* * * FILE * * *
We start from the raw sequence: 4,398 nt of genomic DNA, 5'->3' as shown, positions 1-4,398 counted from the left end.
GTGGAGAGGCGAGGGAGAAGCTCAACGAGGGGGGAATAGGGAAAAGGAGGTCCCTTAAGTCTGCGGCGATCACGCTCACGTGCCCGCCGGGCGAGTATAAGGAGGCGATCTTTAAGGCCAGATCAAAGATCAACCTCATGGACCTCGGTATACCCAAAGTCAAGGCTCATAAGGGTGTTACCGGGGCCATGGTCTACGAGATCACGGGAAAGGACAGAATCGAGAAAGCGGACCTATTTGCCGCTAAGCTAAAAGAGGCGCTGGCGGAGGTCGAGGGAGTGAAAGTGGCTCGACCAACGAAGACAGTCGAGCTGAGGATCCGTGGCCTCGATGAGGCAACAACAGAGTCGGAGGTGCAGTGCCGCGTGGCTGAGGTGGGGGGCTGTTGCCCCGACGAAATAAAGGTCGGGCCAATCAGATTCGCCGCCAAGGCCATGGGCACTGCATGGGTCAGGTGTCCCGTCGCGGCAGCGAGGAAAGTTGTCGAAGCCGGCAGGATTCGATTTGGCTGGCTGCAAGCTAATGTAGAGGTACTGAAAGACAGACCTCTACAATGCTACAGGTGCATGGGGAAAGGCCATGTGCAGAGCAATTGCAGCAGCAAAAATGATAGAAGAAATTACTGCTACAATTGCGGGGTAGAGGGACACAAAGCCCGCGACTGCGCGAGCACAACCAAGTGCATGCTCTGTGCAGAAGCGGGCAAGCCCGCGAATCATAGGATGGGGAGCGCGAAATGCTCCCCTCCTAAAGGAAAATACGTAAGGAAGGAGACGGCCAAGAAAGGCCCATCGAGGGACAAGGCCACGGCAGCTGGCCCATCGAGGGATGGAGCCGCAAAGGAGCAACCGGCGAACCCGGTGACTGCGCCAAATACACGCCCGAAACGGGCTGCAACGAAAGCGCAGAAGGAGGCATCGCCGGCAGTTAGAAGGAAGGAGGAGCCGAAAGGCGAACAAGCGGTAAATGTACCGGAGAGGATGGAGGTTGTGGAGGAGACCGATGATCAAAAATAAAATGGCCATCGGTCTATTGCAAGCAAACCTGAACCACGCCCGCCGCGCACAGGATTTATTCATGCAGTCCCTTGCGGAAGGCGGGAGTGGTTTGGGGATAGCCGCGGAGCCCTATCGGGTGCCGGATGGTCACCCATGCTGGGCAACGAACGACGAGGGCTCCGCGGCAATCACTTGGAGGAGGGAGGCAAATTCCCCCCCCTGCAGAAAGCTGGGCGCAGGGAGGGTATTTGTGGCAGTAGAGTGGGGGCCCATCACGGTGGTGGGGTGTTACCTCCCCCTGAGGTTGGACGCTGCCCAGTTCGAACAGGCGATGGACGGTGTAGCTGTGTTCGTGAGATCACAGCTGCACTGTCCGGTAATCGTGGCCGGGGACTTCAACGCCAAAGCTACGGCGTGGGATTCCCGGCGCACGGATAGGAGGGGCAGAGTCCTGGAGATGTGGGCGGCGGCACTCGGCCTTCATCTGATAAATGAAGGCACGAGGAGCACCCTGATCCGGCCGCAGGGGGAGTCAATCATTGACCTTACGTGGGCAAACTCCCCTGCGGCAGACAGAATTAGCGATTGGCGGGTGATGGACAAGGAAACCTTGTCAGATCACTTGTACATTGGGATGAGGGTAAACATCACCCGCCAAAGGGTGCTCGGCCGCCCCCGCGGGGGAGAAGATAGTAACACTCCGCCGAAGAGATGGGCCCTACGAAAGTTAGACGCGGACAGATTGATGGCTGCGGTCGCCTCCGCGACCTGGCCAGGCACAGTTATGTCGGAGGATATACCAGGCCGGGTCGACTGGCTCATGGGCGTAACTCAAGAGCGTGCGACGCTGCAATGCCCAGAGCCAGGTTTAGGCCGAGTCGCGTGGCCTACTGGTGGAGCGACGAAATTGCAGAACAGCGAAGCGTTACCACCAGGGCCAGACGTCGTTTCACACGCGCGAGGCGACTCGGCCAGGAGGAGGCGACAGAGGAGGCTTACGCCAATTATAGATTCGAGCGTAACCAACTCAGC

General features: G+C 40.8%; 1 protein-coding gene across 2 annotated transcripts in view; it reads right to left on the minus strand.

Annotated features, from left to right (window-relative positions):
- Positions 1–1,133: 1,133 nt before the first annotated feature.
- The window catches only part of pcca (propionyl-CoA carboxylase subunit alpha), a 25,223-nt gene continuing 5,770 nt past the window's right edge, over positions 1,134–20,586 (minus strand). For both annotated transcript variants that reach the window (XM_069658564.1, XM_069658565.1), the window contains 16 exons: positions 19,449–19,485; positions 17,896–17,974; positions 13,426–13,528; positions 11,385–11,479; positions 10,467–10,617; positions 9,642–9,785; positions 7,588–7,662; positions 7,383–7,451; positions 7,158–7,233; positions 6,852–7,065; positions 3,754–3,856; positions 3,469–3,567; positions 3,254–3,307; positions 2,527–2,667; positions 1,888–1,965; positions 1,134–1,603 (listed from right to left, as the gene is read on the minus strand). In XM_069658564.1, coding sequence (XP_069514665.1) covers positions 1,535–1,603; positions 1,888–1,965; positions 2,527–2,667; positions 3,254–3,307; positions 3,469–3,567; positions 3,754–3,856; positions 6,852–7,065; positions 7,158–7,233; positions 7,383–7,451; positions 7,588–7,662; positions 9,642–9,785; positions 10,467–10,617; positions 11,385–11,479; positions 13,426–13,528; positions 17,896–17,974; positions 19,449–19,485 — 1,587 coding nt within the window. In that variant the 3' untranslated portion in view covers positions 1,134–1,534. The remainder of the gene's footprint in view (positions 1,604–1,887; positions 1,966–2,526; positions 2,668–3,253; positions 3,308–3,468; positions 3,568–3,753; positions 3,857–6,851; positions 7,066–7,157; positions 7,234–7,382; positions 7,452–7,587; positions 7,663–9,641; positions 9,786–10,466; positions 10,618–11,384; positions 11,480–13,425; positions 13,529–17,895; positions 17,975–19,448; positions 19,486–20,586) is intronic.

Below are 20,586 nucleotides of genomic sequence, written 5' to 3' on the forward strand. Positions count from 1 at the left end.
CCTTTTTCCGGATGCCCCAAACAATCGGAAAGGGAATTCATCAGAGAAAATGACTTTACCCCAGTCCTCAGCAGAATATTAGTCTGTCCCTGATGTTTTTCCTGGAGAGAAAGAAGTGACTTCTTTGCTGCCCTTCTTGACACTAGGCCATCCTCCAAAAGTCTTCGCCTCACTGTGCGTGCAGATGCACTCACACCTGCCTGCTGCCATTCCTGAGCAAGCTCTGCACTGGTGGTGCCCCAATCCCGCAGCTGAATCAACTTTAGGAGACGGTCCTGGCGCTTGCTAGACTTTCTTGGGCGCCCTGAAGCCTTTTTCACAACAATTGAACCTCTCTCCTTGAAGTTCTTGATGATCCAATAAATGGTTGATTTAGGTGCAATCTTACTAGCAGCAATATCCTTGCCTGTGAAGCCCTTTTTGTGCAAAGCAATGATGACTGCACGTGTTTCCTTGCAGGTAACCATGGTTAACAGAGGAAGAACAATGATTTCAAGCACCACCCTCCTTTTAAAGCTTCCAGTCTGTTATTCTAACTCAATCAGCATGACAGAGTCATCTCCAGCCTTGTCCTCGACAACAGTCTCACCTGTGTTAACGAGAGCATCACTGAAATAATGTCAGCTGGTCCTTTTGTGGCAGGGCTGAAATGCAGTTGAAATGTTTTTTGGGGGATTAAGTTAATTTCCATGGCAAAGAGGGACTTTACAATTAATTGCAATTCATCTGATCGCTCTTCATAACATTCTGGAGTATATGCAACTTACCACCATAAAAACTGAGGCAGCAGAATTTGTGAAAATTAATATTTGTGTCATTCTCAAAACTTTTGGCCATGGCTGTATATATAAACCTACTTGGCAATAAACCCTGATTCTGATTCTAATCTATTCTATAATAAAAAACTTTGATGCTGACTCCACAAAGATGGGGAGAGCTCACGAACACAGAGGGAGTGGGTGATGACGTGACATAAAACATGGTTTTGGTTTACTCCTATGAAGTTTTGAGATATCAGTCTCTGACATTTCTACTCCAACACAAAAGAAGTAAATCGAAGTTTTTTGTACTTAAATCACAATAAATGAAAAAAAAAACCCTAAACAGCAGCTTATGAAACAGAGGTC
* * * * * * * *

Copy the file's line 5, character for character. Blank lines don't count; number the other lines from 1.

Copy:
- Positions 1–1,133: 1,133 nt before the first annotated feature.